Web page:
It's Friday night, and it turns out there are many people who need ... Streisand, live, in the Verizon Center. The place is packed. Streisand is on her first concert tour in 12 years and hits Chicago's United Center in November. I bought my $235 ticket in June for the concert where the top face values were $750 and tons more on the resale market.

Mostly backs winners Streisand said she's back on the road to help raise money for "causes I believe in.'' She's political -- Democratic, liberal, close to the Clintons. She keeps track of her win/lose ratio of candidates she has endorsed, and she is way ahead. Republicans love to make an issue of Democrats who get checks from her, but that almost always backfires. Most candidates she supports win.

My friend and I got lucky -- our "cheap" seats were moved because the section we were to have been in became a curtained backdrop for the stage.

From our much improved perch, I could see Streisand works from a sea of TelePrompTers. After she sings "The Way We Were'' from her 1973 flick with Robert Redford, she tells us why -- back in 1967 at a concert in Central Park in New York, she forgot the words to three songs.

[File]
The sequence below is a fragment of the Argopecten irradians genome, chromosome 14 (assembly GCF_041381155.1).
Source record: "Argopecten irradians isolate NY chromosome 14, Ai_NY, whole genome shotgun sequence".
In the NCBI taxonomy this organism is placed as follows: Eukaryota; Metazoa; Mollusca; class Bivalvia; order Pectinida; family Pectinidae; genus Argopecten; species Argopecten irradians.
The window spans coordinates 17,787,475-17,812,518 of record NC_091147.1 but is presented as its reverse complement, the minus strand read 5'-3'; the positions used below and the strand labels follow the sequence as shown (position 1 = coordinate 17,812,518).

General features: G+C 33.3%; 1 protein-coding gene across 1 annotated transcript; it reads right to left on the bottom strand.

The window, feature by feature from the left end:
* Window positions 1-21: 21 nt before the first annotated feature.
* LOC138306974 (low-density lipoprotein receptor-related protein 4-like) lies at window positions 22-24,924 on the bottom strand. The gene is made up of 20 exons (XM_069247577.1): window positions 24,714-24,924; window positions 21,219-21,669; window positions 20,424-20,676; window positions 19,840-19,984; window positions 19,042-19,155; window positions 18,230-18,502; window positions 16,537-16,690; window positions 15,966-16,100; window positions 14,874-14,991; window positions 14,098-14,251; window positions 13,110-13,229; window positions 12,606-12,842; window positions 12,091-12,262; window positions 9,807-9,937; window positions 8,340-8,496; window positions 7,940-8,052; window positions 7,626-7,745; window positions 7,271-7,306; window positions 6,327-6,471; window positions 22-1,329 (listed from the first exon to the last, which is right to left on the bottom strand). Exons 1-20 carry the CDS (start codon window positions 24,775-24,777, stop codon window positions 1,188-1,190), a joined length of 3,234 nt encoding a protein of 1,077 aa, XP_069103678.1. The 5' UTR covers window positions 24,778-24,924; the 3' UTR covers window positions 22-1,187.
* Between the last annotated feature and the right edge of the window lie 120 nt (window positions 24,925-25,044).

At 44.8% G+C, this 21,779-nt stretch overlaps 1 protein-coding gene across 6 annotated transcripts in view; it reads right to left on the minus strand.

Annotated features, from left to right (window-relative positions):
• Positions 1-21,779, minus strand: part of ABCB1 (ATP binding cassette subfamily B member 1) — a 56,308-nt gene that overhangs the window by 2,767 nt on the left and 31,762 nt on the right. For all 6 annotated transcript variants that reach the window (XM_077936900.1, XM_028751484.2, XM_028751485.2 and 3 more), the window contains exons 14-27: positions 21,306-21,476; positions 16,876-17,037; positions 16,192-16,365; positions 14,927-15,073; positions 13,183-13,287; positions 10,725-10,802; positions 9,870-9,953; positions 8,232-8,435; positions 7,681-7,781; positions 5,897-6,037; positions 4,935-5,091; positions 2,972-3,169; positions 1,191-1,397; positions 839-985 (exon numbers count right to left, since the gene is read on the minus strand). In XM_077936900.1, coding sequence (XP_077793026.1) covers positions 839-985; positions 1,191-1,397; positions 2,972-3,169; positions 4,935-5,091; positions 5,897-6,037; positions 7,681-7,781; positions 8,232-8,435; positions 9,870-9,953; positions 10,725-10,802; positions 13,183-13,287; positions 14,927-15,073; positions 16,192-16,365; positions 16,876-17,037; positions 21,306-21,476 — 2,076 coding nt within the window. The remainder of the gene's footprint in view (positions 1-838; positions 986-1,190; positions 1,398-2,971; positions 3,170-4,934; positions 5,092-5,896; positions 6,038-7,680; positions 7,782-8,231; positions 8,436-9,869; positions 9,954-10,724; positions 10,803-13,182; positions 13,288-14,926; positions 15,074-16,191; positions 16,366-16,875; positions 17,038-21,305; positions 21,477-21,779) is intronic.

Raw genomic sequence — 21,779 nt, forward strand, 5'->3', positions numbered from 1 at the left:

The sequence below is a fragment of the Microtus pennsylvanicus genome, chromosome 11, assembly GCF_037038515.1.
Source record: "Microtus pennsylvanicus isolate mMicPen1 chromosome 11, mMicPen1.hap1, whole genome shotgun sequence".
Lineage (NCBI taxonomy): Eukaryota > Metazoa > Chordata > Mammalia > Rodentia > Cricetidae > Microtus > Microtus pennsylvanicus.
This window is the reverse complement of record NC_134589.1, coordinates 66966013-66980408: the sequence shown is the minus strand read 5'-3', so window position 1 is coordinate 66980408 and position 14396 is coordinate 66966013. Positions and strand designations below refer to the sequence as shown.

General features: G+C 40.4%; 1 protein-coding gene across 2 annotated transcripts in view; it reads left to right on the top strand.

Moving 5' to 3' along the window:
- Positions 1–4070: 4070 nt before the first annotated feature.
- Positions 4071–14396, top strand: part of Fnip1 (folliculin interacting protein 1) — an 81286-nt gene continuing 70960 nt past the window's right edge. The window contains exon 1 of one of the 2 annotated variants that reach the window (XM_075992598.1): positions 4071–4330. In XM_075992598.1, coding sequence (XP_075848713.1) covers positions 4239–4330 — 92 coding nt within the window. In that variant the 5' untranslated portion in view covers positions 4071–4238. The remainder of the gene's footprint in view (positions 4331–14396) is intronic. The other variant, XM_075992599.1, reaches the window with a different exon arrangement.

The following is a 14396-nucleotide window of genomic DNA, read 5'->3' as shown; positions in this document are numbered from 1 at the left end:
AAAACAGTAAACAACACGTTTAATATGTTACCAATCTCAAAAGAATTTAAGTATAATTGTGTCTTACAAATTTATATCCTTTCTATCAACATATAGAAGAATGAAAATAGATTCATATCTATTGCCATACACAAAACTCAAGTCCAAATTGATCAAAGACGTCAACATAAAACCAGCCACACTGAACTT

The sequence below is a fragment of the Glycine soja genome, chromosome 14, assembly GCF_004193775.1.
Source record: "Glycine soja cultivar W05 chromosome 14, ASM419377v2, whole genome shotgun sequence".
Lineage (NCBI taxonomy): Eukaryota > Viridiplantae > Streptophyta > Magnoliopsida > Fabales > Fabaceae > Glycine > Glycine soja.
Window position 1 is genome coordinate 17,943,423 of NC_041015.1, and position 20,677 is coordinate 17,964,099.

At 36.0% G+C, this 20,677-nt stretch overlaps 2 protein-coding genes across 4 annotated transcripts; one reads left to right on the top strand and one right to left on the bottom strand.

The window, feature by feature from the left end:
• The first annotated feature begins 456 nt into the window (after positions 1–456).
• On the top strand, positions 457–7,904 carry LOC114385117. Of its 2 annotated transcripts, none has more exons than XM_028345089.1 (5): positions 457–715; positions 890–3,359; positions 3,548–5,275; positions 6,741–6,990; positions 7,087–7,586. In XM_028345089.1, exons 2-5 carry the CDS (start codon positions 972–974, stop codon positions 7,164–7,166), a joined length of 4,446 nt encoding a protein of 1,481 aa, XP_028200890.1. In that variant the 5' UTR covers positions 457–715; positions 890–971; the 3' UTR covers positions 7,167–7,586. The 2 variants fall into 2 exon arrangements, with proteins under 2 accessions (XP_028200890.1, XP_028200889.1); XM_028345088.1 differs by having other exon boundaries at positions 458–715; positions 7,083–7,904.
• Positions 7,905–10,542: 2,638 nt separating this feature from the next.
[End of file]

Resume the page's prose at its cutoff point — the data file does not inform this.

Near the end of the show, Streisand brings out Bush impersonator Steve Bridges and gives the fake president a lecture on global warming and stem cell research. A few days ago, at her show in New York, a heckler shouted through the skit, and Streisand told the person to "shut the ---- up."

No incidents Friday. "I'm a uniter, not a divider,'' said Streisand. "I can't divide.'' *

Not in Washington.

[Note: Actually, "Bush" said this line in the skit, not Barbra.]

Streisand at Verizon Center

Washington Times Review

Streisand takes D.C. by storm

October 16, 2006

Barbra Streisand's visit Friday night to the Verizon Center entailed none of the problems the superstar experienced earlier in the week in New York.

There, a heckler provoked the diva to use an angry expletive. Here, those in the near-capacity crowd (who each shelled out between $100 and $750 for tickets) showered Miss Streisand with rapturous applause, standing ovations and other displays of affection that continued throughout her 2- hour performance.

In turn, the star gave it her all, showcasing her magnificent instrument -- one of the best voices in pop music history -- and regaled fans with tales of her noshing at local eateries (most notably Cake Love on U Street) while attempting to take in a bit of sightseeing before stepping on stage.

"I wanted to go to the National Gallery of Art but just didn't make it," said Miss Streisand, clad in a shimmering black-beaded gown with matching jacket.

That was one of the show's few unscripted moments. Throughout the rest of the night, the diva relied on the teleprompters that towered above for both the lyrics to her songs and the homey repartee between them.

"Once, when I performed in Central Park I forgot the lyrics to three songs," Miss Streisand said, "and I vowed never to let it happen again."

It didn't.